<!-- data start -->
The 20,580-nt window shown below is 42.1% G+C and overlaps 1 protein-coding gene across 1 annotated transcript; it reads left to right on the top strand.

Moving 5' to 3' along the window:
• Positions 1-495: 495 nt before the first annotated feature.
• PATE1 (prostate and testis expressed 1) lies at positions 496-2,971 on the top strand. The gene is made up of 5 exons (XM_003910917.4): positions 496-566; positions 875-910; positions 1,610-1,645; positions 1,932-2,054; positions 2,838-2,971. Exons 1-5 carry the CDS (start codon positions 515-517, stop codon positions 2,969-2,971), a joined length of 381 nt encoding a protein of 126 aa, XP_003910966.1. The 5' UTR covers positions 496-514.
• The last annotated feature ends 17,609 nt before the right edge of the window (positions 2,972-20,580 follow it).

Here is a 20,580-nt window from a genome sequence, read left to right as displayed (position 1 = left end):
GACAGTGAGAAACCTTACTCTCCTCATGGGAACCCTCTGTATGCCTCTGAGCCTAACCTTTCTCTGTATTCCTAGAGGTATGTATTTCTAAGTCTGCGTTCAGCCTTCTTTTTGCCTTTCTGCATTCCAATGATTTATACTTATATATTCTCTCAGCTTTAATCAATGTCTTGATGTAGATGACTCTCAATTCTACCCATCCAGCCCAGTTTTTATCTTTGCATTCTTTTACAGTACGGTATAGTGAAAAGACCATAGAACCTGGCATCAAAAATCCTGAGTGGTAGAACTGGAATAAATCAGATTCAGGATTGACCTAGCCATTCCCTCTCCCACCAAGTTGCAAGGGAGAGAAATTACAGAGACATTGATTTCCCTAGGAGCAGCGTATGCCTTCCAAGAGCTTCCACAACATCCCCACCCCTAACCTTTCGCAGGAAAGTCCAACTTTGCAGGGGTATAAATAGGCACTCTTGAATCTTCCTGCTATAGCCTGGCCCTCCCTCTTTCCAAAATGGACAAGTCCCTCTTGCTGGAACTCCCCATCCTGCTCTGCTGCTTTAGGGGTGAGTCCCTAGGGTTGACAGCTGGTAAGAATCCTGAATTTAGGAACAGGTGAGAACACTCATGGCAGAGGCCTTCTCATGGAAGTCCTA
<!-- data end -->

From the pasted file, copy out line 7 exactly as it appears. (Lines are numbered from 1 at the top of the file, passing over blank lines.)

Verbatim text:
GACAGTGAGAAACCTTACTCTCCTCATGGGAACCCTCTGTATGCCTCTGAGCCTAACCTTTCTCTGTATTCCTAGAGGTATGTATTTCTAAGTCTGCGTTCAGCCTTCTTTTTGCCTTTCTGCATTCCAATGATTTATACTTATATATTCTCTCAGCTTTAATCAATGTCTTGATGTAGATGACTCTCAATTCTACCCATCCAGCCCAGTTTTTATCTTTGCATTCTTTTACAGTACGGTATAGTGAAAAGACCATAGAACCTGGCATCAAAAATCCTGAGTGGTAGAACTGGAATAAATCAGATTCAGGATTGACCTAGCCATTCCCTCTCCCACCAAGTTGCAAGGGAGAGAAATTACAGAGACATTGATTTCCCTAGGAGCAGCGTATGCCTTCCAAGAGCTTCCACAACATCCCCACCCCTAACCTTTCGCAGGAAAGTCCAACTTTGCAGGGGTATAAATAGGCACTCTTGAATCTTCCTGCTATAGCCTGGCCCTCCCTCTTTCCAAAATGGACAAGTCCCTCTTGCTGGAACTCCCCATCCTGCTCTGCTGCTTTAGGGGTGAGTCCCTAGGGTTGACAGCTGGTAAGAATCCTGAATTTAGGAACAGGTGAGAACACTCATGGCAGAGGCCTTCTCATGGAAGTCCTA